Let’s be honest. Kelly is a long shot to make it. The sixth-year senior has sustained several serious injuries and continues to have problems staying healthy, as he missed last week’s game against Purdue with tightness in his hamstring. In addition to durability concerns, he doesn’t have the kind of elite natural ability to convince a team to take a chance on him even in the late rounds, so he’ll have to make an impression as a rookie free agent to make a team.
On a positive note, he has the length, enough athletic ability and tenacity to develop into an effective backup and adequate special teams player if he’s able to overcome the injuries. He is expected to play this week, and he has an opportunity to make an impression working against Mewhort who projects as a fringe Day 2 pick.
Mewhort is a tough and tenacious run-blocker who rarely loses once he’s locked onto a defender’s frame. It’s important that Kelly win the battle of hand placement and use his length to keep him at bay. Keeping his pads down is also critical because Mewhort is the stronger of the two. Diversity will be imperative when it comes to rushing the passer. Mewhort’s initial quickness is just average, and he can overset to the outside to compensate. While he isn’t an explosive edge-rusher, Kelly has enough burst to force Mewhort to respect the outside of move. If he can get Mewhort to overcommit to the outside, Kelly is an effective hand fighter with enough lateral quickness to work back inside.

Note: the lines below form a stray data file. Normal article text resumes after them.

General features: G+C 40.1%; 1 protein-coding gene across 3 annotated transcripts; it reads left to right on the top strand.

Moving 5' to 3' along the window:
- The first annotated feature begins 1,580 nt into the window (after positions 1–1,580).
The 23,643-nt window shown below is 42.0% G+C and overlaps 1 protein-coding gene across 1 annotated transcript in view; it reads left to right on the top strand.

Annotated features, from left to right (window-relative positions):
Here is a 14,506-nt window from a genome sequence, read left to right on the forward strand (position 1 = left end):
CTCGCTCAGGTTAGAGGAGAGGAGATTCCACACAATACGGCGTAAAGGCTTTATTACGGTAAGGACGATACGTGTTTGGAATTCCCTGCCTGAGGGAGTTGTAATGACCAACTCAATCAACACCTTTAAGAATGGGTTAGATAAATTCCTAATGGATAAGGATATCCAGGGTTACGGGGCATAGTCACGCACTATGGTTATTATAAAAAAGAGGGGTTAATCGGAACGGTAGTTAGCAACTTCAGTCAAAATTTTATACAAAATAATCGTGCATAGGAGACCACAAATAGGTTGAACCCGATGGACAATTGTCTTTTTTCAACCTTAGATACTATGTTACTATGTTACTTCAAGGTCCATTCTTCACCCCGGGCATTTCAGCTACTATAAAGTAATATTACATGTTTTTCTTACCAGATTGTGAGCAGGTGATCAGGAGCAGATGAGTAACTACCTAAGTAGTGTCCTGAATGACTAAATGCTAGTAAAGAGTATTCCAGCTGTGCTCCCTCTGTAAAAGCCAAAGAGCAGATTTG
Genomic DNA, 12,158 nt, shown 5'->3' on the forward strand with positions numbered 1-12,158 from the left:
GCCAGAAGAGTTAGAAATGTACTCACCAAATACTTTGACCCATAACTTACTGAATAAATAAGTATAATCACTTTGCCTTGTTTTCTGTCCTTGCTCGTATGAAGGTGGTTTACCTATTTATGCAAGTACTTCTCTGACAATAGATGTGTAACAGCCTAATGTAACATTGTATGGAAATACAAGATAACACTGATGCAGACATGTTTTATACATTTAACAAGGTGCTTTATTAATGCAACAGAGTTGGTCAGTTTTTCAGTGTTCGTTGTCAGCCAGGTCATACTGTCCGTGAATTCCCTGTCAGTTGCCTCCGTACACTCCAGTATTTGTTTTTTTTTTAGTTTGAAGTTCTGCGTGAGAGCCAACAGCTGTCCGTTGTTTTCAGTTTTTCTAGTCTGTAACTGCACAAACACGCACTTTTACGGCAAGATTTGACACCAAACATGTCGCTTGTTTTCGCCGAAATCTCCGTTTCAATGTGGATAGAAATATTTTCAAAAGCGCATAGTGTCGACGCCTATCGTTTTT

THIS WEEKEND’S SCOUTING TRIP
I am headed to Boston College to see Florida State take on the Eagles. We’ve given no fewer than nine eligible Seminoles draftable grades. As a bonus, I get to see talented redshirt freshman QB Jameis Winston live.
Out of all the talent that will be on the field, the player I am most excited to see is DT Timmy Jernigan. Jernigan is a disruptive interior run-stuffer who can make plays in the backfield when he wins with quickness and holds his ground when he doesn’t penetrate. He can also force quarterbacks off the spot and record the occasional sack as a pass-rusher.